I have long been attracted to lists. This includes the kinds of lists you make before going grocery shopping, the to-do lists for home projects, as well as the lists or series you read in books. There is something compelling about items grouped together, either to be checked off as they are gathered or completed or as they are combined into a cohesive whole.
The first time I recall falling in love with a series of items was when I was reading Anne of Green Gables. I would have been 10 or 12 years old, and in the book Marilla had made an array of food for the minister and his wife who were coming to tea.
You should just see our pantry. It’s a sight to behold. We’re going to have jellied chicken and cold tongue. We’re to have two kinds of jelly, red and yellow, and whipped cream and lemon pie, and cherry pie, and three kinds of cookies, and fruit cake, and Marilla’s famous plum preserves that she keeps especially for ministers, and a pound cake and layer cake and biscuits as aforesaid; and new bread and old both, in case the minister is dyspeptic…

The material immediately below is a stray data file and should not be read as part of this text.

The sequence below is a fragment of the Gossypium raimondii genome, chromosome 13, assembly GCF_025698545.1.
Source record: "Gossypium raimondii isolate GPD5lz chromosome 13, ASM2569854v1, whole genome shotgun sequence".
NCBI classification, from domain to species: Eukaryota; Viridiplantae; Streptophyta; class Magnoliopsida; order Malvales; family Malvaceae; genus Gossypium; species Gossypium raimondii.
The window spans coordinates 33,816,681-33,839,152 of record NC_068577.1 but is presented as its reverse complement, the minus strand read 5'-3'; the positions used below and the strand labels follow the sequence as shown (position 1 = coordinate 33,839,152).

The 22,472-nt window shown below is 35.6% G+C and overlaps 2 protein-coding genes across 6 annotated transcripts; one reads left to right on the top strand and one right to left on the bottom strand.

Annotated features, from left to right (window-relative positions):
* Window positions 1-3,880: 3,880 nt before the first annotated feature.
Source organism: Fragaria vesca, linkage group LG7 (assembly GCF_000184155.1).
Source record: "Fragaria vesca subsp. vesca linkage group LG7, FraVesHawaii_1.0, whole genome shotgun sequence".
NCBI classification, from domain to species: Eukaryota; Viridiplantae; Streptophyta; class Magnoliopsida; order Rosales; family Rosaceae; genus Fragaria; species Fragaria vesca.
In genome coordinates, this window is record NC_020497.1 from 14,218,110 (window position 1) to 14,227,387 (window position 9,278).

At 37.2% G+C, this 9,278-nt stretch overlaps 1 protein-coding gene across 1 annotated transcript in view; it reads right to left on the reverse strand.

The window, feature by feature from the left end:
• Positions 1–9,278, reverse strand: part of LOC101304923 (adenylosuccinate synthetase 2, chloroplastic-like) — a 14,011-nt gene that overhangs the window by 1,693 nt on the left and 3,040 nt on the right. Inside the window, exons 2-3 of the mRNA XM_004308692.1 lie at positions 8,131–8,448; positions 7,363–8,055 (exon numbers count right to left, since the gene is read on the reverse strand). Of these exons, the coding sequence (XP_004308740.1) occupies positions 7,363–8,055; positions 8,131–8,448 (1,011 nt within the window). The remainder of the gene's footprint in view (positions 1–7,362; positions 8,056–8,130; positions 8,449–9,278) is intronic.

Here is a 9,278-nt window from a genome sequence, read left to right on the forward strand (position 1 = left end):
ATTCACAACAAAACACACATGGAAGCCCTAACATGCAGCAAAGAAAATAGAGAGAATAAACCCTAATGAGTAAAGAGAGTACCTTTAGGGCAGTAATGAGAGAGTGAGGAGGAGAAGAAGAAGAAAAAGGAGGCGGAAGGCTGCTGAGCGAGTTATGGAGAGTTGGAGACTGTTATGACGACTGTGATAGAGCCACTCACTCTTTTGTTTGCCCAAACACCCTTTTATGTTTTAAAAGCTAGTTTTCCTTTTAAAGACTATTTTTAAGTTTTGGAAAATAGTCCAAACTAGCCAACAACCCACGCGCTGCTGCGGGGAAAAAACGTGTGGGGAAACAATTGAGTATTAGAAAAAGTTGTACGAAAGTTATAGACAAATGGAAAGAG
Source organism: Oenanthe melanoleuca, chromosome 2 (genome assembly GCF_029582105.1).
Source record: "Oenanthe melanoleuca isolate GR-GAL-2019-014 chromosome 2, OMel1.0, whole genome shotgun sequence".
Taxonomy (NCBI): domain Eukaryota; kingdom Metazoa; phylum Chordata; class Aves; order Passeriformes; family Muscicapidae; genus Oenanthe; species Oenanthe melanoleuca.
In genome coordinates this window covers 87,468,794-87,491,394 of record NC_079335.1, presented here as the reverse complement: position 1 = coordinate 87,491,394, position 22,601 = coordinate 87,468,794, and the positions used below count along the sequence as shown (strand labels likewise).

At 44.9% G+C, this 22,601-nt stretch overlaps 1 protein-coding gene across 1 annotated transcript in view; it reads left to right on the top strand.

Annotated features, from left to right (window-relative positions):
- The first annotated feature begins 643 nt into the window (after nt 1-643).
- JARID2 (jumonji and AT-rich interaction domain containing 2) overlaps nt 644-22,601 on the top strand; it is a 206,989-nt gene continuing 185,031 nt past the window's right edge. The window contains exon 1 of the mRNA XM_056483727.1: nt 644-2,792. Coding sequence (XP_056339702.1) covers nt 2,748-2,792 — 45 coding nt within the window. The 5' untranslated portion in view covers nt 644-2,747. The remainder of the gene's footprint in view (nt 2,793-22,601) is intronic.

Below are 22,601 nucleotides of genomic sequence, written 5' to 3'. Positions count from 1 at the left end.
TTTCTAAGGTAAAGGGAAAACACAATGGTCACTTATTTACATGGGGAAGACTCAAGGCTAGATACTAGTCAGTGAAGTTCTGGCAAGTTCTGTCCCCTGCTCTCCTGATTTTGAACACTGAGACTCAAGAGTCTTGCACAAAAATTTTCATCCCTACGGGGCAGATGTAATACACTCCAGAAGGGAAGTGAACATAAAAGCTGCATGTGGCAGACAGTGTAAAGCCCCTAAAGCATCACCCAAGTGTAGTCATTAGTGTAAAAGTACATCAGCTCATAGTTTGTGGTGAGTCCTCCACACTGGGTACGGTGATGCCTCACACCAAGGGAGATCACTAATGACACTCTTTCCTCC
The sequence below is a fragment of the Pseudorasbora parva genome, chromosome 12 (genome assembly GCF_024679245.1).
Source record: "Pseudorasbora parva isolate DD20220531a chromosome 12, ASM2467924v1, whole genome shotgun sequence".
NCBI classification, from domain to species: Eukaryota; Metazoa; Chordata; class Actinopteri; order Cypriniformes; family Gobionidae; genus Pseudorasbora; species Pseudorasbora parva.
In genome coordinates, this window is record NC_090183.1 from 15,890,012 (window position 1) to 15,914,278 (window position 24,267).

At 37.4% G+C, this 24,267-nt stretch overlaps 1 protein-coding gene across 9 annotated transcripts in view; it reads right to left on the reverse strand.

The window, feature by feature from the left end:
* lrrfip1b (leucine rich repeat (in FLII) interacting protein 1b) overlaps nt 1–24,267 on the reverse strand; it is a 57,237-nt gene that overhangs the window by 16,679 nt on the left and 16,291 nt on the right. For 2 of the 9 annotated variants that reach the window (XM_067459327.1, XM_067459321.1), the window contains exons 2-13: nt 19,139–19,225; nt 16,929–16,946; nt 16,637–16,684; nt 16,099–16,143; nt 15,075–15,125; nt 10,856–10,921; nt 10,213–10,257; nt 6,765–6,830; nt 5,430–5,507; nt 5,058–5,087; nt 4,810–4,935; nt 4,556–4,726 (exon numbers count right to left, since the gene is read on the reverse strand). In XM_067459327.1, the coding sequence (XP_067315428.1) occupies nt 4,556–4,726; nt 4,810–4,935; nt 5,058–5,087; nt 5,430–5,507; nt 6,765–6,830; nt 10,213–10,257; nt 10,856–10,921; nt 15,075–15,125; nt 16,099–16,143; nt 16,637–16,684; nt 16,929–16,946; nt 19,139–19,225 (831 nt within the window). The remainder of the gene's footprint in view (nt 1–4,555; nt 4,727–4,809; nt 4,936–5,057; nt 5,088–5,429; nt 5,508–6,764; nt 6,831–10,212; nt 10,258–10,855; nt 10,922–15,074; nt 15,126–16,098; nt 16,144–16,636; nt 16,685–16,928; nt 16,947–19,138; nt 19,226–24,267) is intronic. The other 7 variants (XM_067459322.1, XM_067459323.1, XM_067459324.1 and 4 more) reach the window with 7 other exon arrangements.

I read that section several times, and although cold tongue and jellied chicken didn’t sound especially appetizing, the colors invoked and the sheer variety was a temptation for the senses.
Food and words together proved a powerful combination for the imagination. Even now, when I host dinner parties I think of the list of foods and, inevitably, have to cut back to avoid overwhelming my guests and overworking myself. I think of the colors (beige food is delicious, but greens and reds and oranges are needed for the eye as well as for health), the textures (creamy, crunchy, chewy, crumbly), and the flavors (salty, sweet, savory). And everything gets a full, descriptive name. Not just “cheese and cracker tray” but rather white cheddar, herbed chevre, water crackers, with cranberry-pepper preserves. Food described with care tastes just slightly better, I think.